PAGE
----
The judge speaks in English, the interpreter translates to Spanish and the defendant must translate in their head to their own language and then the process starts again.

“It’s an art,” De La Rosa said.

To see original story

Apple, Samsung file first joint set of disputed jury instructions
July 19, 2012 by  
Filed under News

In a 361-page joint filing late Friday Apple and Samsung laid out their respective objections to the opposing party’s preliminary jury instructions for the upcoming district court patent trial scheduled for the end of July.

The disputed proposed jury instructions cover a host of procedural necessities regarding juror handling and includes operating minutiae down to when an instruction can be given and how said instruction is phrased. Many objections are based on unnecessary verbiage or when an instruction should be given, though some call race into contention and illustrate the implications of trying an international patent case in the U.S.

Samsung is worried about how a jury may perceive a supporting witness’s ethnicity as seen in the South Korean company’s juror questionnaire and has extended that concern to jury instructions.

For example, Samsung disputes Apple’s proposed reading of the following when the first foreign speaker testifies:

Languages other than English may be used during this trial. One such language will be Korean.

The evidence to be considered by you is only that provided through the official court translators. Although some of you may know Korean, it is important that all jurors consider the same evidence. Therefore, you must accept the English translation. You must disregard any different meaning.

In objection, the Galaxy maker claims that the “proposal will disrupt the trial and unnecessarily call attention to the witness’ ethnicity.” The company is looking to remove any relation of ethnicity and expert testimony during the trial and wants to keep the issue of race out of the proceedings completely.

Samsung’s proposed instruction reads almost identically to Apple’s, though “Korean” has been removed from the leading sentence:

Languages other than English may be used during this trial.

Witnesses who do not speak English or are more proficient in another language testify through an official court interpreter. Although some of you may know, for example, Korean, it is important that all jurors consider the same evidence. Therefore, you must accept the interpreter’s translation of the witness’s testimony. You must disregard any different meaning.

At issue is the interpretation of testimony given by Korean-speaking experts by a Korean-speaking juror who may form a different translation than the one given by a court interpreter.

 

While most of the parties’ objections are par for the course, some call into question the interpretation of certain trade and patent laws which are instrumental in trying a case regarding such issues. An example is Samsung’s proposed design patent summary which states “[a] ‘design patent’ protects the way an article looks, but not the way it functions.” Apple takes issue with this statement, asserting that the “instruction is misleading because design patents protect articles of manufacture that have or serve a function, so long as the overall design of the article is not “dictated by function.” Similar objections are seen throughout the document.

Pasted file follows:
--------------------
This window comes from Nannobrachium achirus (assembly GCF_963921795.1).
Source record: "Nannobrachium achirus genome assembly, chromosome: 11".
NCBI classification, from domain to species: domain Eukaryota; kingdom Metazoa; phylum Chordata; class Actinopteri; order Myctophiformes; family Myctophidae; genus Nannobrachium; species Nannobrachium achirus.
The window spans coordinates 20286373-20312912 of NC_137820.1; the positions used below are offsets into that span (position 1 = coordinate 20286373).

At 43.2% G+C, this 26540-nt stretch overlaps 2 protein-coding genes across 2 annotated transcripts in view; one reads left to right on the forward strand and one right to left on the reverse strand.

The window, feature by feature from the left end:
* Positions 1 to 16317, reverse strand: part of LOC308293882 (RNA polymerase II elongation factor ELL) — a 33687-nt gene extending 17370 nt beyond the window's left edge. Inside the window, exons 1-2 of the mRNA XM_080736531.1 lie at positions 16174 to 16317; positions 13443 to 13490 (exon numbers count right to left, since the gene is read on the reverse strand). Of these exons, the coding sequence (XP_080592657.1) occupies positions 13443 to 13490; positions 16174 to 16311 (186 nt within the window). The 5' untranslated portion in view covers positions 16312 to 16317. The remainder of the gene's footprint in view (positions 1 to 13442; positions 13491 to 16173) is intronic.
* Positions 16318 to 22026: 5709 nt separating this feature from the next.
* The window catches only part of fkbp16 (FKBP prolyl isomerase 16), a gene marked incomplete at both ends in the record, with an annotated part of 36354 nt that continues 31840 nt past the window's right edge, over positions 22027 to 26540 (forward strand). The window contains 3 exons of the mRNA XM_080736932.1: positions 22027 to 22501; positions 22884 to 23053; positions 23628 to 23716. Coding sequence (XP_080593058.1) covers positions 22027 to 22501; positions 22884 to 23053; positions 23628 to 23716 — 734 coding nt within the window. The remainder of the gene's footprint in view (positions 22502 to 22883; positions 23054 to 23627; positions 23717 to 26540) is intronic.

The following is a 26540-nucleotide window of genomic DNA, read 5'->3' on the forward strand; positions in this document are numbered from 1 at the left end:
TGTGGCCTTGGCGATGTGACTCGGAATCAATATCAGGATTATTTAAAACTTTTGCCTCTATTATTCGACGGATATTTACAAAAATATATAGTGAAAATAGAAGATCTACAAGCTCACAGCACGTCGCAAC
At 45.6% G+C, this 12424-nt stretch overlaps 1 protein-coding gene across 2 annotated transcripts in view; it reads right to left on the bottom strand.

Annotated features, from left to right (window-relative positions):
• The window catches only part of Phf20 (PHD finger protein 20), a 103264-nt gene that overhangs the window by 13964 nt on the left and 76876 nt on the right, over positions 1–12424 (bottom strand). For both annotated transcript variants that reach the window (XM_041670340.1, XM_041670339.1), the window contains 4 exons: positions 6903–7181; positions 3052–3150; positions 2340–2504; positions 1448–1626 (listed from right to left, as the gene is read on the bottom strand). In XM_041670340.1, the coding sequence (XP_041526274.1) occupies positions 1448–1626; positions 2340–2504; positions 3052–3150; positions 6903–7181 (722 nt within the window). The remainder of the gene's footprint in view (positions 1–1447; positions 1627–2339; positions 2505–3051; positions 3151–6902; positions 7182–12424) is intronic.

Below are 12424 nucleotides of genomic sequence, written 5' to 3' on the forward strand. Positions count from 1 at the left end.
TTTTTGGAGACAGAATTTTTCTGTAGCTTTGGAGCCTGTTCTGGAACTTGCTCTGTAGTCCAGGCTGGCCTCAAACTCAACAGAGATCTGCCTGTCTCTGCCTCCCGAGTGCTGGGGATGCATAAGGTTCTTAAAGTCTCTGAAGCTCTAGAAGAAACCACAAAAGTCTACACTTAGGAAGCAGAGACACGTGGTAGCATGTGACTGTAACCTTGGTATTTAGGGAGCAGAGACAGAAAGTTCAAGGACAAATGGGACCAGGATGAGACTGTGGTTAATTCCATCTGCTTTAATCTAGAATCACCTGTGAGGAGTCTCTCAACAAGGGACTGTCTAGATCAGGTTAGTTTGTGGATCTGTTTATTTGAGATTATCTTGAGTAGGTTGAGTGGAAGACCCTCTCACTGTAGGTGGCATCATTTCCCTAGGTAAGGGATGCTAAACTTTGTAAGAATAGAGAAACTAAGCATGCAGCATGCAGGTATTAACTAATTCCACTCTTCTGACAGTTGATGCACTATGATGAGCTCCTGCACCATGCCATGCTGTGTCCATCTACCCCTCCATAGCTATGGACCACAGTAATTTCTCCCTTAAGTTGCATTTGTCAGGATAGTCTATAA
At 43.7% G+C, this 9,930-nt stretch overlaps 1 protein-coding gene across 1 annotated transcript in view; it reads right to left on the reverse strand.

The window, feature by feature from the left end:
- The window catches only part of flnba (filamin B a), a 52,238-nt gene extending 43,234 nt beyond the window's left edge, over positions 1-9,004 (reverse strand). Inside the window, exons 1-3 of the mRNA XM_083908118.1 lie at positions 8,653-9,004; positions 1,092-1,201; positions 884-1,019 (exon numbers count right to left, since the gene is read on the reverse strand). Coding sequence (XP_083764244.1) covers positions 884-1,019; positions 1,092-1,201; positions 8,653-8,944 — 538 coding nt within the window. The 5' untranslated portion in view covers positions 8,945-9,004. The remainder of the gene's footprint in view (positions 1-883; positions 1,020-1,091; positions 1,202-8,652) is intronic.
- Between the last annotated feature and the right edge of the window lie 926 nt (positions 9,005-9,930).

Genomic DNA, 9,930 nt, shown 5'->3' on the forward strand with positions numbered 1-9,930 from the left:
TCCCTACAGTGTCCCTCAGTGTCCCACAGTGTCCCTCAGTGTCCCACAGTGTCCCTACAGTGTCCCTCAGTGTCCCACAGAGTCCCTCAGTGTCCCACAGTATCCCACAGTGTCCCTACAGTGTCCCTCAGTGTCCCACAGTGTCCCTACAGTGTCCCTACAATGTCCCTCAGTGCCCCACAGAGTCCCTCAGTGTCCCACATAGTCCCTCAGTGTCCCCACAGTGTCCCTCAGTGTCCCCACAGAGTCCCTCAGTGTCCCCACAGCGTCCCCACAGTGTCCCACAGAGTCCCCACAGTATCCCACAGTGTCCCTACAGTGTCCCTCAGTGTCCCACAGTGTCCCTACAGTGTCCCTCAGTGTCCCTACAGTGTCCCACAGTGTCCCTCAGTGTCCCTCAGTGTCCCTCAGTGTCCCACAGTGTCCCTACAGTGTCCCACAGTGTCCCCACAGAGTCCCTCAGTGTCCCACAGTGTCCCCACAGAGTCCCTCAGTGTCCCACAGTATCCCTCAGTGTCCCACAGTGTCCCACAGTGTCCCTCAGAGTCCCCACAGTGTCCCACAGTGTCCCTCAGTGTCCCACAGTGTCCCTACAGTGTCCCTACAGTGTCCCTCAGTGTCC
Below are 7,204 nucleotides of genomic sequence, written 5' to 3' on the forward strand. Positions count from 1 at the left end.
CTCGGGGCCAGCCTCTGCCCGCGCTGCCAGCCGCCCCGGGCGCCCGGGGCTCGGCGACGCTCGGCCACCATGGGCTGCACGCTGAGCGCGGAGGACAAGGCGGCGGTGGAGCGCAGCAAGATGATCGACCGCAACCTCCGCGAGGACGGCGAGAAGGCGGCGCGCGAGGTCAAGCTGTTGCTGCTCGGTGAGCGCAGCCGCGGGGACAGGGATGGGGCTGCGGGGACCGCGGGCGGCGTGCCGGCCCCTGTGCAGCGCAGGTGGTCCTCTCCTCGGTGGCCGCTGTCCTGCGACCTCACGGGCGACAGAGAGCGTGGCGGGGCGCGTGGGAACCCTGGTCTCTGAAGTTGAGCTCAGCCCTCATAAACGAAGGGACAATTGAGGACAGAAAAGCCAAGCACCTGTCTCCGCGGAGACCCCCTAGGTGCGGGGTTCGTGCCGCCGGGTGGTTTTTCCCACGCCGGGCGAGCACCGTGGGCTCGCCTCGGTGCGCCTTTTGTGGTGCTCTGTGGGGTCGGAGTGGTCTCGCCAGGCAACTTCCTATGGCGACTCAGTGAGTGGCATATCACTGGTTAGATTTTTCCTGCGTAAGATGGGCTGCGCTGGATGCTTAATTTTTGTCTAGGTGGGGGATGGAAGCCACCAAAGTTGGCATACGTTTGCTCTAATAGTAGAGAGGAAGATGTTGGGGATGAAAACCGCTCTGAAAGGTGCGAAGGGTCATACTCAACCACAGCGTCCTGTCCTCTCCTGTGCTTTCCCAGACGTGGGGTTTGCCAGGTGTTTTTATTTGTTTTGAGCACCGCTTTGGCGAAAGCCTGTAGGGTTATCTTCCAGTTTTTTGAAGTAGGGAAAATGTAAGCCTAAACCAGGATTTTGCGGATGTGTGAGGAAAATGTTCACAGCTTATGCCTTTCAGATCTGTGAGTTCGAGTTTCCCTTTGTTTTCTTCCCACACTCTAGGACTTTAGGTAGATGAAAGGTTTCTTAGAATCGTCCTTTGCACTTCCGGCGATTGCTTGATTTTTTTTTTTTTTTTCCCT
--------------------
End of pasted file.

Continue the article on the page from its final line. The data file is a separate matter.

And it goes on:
Presiding Judge Lucy Koh will take the proposed instructions into consideration and may request an updated pared-down set this week. Another option would be to hold judgment until the pretrial conference scheduled in which case the parties would have to make dynamic adjustments during the trial.

The Apple v. Samsung jury trial is slated to begin with juror selection on July 30.

See original story

China needs more professional translators
July 19, 2012 by  
Filed under News

Despite an increasing number of Chinese people who are able to converse in English thanks to the nation’s growing exchanges with the world and the spread of higher education, professional translators and interpreters who can work with English and Chinese still fall short of demand.

The translation market in China was worth about 30 billion yuan ($4.72 billion) in 2008 and expected to grow at an annual rate of 30 percent, according to the Translators Association of China.

In order to satisfy market demand for high quality translators and fully develop the translation sector, Chinese educational authorities approved 40 leading universities to set up special training programs for professional translators in 2009.

However, only a small number of the graduates from these programs are now working as professional translators after finishing their two-year study despite holding a master’s degree in translation and interpretation, said Mu Lei, a senior professor at the School of Interpreting and Translation of Guangdong University of Foreign Studies. She was speaking at the China Translation Profession Forum in Beijing on Saturday.